Nationalist tabloid Global Times , meanwhile, accused Seo of trying to garner fame by inciting a cultural dispute.

‘Ethnic Korean’

Seo – who recently placed an advertisement in The New York Times promoting kimchi as a purely Korean culinary offering, countering Chinese state media reports equating the dish to pao cai – said in his Facebook post that he had first lodged a complaint with Baidu Baike on December 30, Yun’s birthday, and again on Feb 16, the date of the poet’s death, but no changes have been made.

The dispute over Yun’s identity has not inflamed South Korean internet users’ passions to the same extent as the kimchi row, though some have still taken to Korean news portals to express their feelings.

“If Yoon were Chinese he would have written poems in Chinese”, wrote one user, echoing a point made by South Korea‘s Yonhap news agency, which said the poet had written almost exclusively in the Korean language, noting that his use of Chinese in the poem A Night for Counting Stars was in reference to “foreign girls‘ names”.

“I would not be surprised if the Chinese claim Hangeul belongs to them as well”, another user posted in reference to the Korean alphabet.

In its report on the topic, Global Times cited Lu Chao, director of the Liaoning Academy of Social Sciences’ Research Institute for Borderland, as saying that Yun “should become a bridge for enhancing cultural communications in both countries rather than being used to drive them apart”.

“The Korean peninsula was previously a vassal state of China,” Lu said. “The cultures of the two countries have much in common, which is worthy of joint study and discussion.”

But a Beijing-based South Korean researcher, who asked not to be identified for fear of reprisals, told This Week in Asia that it was inaccurate to call Yun “Chinese”, as the region where he and thousands of other Koreans lived was also colonised, if not formally annexed, by Russian and Japanese forces at the time.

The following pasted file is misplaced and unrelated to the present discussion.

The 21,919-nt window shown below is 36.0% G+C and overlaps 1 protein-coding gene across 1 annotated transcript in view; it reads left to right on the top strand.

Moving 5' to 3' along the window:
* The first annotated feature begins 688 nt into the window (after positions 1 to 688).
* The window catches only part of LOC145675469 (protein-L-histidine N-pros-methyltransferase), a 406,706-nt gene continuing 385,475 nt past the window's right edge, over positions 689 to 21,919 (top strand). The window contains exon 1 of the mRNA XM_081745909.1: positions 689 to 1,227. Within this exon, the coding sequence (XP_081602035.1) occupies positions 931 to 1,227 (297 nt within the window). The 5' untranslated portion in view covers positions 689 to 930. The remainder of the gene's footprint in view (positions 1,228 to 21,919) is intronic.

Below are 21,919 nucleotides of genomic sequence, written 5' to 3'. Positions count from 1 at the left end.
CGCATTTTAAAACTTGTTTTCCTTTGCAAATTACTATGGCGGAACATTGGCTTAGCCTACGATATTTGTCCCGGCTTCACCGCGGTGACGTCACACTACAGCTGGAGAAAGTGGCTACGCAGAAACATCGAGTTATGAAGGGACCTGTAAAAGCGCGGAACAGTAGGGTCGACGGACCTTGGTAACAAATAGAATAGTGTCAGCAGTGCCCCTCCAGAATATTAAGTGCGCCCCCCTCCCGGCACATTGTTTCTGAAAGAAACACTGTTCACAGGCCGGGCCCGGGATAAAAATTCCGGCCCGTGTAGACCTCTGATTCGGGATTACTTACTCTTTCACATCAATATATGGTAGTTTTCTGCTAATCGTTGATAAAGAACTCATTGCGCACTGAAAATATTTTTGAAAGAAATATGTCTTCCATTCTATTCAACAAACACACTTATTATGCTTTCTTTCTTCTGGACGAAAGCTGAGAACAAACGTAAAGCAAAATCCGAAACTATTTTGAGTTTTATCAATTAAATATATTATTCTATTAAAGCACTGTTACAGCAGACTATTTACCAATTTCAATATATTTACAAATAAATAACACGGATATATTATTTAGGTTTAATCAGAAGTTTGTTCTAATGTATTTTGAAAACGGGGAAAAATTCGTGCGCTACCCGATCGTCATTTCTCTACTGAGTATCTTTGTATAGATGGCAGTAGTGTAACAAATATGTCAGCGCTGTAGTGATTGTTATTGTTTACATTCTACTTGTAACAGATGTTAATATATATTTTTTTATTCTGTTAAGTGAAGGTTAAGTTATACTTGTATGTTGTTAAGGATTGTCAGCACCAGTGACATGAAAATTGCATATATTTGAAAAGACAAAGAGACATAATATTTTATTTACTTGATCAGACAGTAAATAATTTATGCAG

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“I think the label used should just be ‘ethnic Korean’, [Yun] was not part of what is today known as China, North Korea, and South Korea,” said the researcher, referring to the fact that all three modern-day states came into being after Yun’s death in a Japanese prison in 1945, age 27.

Yun’s body of work, posthumously published in a collection titled The Heavens, the Wind, the Stars and Poetry , remains a staple of school textbooks in South Korea. Verses from his poems such as Prelude are well known for evoking the sense of loss and shame many Koreans felt at having their homeland colonised.

China is home to about 2 million ethnic Koreans, who are officially recognised as members of one of the country’s 55 ethnic minority groups by the ruling Communist Party.

Many live in Yanbian, an autonomous prefecture of Jilin province, where schools that offered classes in Mandarin and Korean were commonplace until relatively recently. A ruling by Beijing’s top legislative body in January last year declared the practice unconstitutional.

This article was first published in South China Morning Post.